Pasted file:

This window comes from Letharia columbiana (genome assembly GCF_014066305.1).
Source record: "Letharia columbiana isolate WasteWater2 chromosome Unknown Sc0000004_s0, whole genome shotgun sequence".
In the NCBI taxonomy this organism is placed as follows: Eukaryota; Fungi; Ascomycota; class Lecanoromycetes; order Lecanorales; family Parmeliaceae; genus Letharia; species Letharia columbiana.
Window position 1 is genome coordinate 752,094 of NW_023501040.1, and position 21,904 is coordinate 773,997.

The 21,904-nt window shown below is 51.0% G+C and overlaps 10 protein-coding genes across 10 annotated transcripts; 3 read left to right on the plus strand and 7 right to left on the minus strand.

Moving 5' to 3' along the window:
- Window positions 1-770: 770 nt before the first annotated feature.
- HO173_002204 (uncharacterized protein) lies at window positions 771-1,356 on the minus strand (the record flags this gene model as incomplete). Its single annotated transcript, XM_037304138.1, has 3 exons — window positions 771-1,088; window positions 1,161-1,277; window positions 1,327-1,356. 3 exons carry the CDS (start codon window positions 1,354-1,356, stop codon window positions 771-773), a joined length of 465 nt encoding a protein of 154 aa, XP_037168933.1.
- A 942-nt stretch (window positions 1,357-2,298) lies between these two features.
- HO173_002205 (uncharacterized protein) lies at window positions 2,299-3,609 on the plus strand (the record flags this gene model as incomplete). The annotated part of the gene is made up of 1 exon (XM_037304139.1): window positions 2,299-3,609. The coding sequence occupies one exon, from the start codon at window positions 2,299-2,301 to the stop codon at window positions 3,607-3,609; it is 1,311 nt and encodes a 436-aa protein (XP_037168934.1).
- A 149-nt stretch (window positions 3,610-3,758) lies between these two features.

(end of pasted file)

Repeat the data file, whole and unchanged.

This window comes from Letharia columbiana (genome assembly GCF_014066305.1).
Source record: "Letharia columbiana isolate WasteWater2 chromosome Unknown Sc0000004_s0, whole genome shotgun sequence".
In the NCBI taxonomy this organism is placed as follows: Eukaryota; Fungi; Ascomycota; class Lecanoromycetes; order Lecanorales; family Parmeliaceae; genus Letharia; species Letharia columbiana.
Window position 1 is genome coordinate 752,094 of NW_023501040.1, and position 21,904 is coordinate 773,997.

The 21,904-nt window shown below is 51.0% G+C and overlaps 10 protein-coding genes across 10 annotated transcripts; 3 read left to right on the plus strand and 7 right to left on the minus strand.

Moving 5' to 3' along the window:
- Window positions 1-770: 770 nt before the first annotated feature.
- HO173_002204 (uncharacterized protein) lies at window positions 771-1,356 on the minus strand (the record flags this gene model as incomplete). Its single annotated transcript, XM_037304138.1, has 3 exons — window positions 771-1,088; window positions 1,161-1,277; window positions 1,327-1,356. 3 exons carry the CDS (start codon window positions 1,354-1,356, stop codon window positions 771-773), a joined length of 465 nt encoding a protein of 154 aa, XP_037168933.1.
- A 942-nt stretch (window positions 1,357-2,298) lies between these two features.
- HO173_002205 (uncharacterized protein) lies at window positions 2,299-3,609 on the plus strand (the record flags this gene model as incomplete). The annotated part of the gene is made up of 1 exon (XM_037304139.1): window positions 2,299-3,609. The coding sequence occupies one exon, from the start codon at window positions 2,299-2,301 to the stop codon at window positions 3,607-3,609; it is 1,311 nt and encodes a 436-aa protein (XP_037168934.1).
- A 149-nt stretch (window positions 3,610-3,758) lies between these two features.